“Oh Shenandoah, I long to hear you…” American Folk Song, traditional
What is it about hearing a river? This past spring I stood next to the flooding Mississippi in St. Paul, Minnesota; the sound was positively forbidding. But perhaps there is something even more awesome in the quiet, unhurried flow of a river in summer. Like the Shenandoah that lies outside my window, and down the hill.
No one knows for sure the context of the lyrics of the great song. One thing is clear: someone is in love; and the love is intertwined with that rolling river. The words, and melody, capture a longing—a longing that somehow we all seem to share. Especially when we hear that song, or that river.
Fouled by industrial excess, haphazard housing development, and the carelessness of too many of us who recreate there, the Shenandoah nonetheless continues to be itself. A feast for the eyes, and for the ears, it still speaks to us.
Oh Shenandoah; I do indeed long to hear you. Would that we could hear you better.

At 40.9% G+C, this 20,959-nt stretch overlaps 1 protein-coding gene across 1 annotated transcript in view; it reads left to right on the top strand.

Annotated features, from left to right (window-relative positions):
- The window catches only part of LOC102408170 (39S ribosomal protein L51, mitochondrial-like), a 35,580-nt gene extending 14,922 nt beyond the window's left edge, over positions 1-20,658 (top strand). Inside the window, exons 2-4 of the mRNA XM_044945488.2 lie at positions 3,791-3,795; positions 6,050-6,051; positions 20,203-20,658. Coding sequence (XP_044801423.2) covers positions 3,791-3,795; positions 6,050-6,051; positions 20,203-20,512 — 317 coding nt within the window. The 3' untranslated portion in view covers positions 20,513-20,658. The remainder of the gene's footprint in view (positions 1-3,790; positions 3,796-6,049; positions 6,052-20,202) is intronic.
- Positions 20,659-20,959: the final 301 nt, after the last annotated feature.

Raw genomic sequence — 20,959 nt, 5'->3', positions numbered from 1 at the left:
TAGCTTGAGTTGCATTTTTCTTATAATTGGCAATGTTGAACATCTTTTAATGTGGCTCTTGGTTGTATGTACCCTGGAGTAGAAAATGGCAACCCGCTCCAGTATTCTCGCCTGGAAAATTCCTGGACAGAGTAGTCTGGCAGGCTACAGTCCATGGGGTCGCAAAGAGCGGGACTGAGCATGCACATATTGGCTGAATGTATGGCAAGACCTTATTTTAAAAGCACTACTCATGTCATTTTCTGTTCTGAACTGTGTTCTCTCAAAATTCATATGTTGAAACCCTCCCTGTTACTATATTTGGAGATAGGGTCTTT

Sissel and Paddy Moloney perform Shenandoah.
YOU MAY ALSO LIKE:
“Of the art of acquisition [of food] then there is one kind which by nature is a part of the management of a household, in so far as the art of household management must either find ready to hand, or itself provide, such things necessary to life…” Aristotle, Politics...read more
“The hand is a tool of tools.” Aristotle, On the Soul Recently I was watching a blacksmith work. I was mesmerized. There is something so satisfying and so fitting—indeed, so human—about the ability to do that kind of work. What most struck me is how glad he must be to...read more
“Some men are thought to be obsequious, namely, those who to give pleasure praise everything and never oppose.” “And while for its own sake he [the man virtuous in social interaction] chooses to contribute pleasure, and avoids the giving of pain, he will be guided...read more
Husband, father, and professor of Philosophy. Bacon from Acorns springs from one conviction: there is an ancient wisdom about how to live the good life in our homes, with our families; and it is worth our time to hearken to it. Let’s rediscover it together. Learn more.